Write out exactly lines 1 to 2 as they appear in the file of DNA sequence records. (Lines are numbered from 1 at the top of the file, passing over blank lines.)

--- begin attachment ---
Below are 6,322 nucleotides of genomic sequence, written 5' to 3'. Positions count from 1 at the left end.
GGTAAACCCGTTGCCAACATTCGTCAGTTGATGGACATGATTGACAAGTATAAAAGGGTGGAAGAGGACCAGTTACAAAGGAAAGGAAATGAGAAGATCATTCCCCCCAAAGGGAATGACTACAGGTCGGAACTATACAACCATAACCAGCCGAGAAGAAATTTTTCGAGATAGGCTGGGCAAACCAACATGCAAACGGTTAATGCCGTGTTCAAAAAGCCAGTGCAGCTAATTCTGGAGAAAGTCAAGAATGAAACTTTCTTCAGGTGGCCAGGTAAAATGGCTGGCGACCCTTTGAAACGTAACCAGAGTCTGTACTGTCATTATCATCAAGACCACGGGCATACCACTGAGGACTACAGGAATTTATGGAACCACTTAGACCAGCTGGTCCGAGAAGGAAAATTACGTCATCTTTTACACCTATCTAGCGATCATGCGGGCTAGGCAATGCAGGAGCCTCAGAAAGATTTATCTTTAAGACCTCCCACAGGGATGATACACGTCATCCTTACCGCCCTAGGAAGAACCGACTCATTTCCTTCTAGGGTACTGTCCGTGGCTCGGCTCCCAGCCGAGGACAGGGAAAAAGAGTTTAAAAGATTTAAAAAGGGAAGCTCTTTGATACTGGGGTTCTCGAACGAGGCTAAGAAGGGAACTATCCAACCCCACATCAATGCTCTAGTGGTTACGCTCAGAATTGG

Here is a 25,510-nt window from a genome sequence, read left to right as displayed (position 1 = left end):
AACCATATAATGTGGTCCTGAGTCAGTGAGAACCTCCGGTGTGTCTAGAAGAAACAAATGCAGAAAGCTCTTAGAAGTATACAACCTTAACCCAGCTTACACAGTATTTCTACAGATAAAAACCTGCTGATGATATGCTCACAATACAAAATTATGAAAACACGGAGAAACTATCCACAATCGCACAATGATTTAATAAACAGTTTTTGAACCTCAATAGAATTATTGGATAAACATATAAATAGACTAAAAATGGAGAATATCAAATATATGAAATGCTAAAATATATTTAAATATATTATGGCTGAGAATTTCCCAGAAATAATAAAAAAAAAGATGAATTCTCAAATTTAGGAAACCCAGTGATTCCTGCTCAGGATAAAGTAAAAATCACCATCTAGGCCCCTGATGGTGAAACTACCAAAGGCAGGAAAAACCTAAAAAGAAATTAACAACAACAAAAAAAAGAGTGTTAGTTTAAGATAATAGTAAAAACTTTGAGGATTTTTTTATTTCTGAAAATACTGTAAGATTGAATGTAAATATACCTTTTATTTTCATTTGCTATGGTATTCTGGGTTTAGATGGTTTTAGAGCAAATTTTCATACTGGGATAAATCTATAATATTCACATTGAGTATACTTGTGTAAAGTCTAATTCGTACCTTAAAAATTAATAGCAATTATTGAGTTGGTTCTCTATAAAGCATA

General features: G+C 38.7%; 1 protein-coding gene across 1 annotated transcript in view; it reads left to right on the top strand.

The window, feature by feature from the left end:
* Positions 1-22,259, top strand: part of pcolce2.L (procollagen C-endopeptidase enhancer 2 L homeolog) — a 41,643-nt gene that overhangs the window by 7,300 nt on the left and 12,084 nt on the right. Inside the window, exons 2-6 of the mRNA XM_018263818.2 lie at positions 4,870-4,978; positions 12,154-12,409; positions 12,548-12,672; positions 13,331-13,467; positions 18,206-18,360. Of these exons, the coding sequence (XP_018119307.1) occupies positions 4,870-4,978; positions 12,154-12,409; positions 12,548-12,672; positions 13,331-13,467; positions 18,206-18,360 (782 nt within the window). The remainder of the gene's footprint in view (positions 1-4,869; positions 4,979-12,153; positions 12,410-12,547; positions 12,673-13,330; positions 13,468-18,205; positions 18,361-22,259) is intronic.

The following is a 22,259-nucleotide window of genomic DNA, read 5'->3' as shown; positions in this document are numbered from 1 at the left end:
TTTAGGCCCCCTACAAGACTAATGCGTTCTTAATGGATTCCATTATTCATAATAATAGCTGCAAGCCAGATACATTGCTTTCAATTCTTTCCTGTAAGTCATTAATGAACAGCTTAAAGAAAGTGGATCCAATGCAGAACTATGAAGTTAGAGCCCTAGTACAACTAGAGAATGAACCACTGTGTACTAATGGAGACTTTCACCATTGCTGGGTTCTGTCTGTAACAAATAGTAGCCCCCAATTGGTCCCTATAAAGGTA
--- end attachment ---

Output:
Below are 6,322 nucleotides of genomic sequence, written 5' to 3'. Positions count from 1 at the left end.
GGTAAACCCGTTGCCAACATTCGTCAGTTGATGGACATGATTGACAAGTATAAAAGGGTGGAAGAGGACCAGTTACAAAGGAAAGGAAATGAGAAGATCATTCCCCCCAAAGGGAATGACTACAGGTCGGAACTATACAACCATAACCAGCCGAGAAGAAATTTTTCGAGATAGGCTGGGCAAACCAACATGCAAACGGTTAATGCCGTGTTCAAAAAGCCAGTGCAGCTAATTCTGGAGAAAGTCAAGAATGAAACTTTCTTCAGGTGGCCAGGTAAAATGGCTGGCGACCCTTTGAAACGTAACCAGAGTCTGTACTGTCATTATCATCAAGACCACGGGCATACCACTGAGGACTACAGGAATTTATGGAACCACTTAGACCAGCTGGTCCGAGAAGGAAAATTACGTCATCTTTTACACCTATCTAGCGATCATGCGGGCTAGGCAATGCAGGAGCCTCAGAAAGATTTATCTTTAAGACCTCCCACAGGGATGATACACGTCATCCTTACCGCCCTAGGAAGAACCGACTCATTTCCTTCTAGGGTACTGTCCGTGGCTCGGCTCCCAGCCGAGGACAGGGAAAAAGAGTTTAAAAGATTTAAAAAGGGAAGCTCTTTGATACTGGGGTTCTCGAACGAGGCTAAGAAGGGAACTATCCAACCCCACATCAATGCTCTAGTGGTTACGCTCAGAATTGG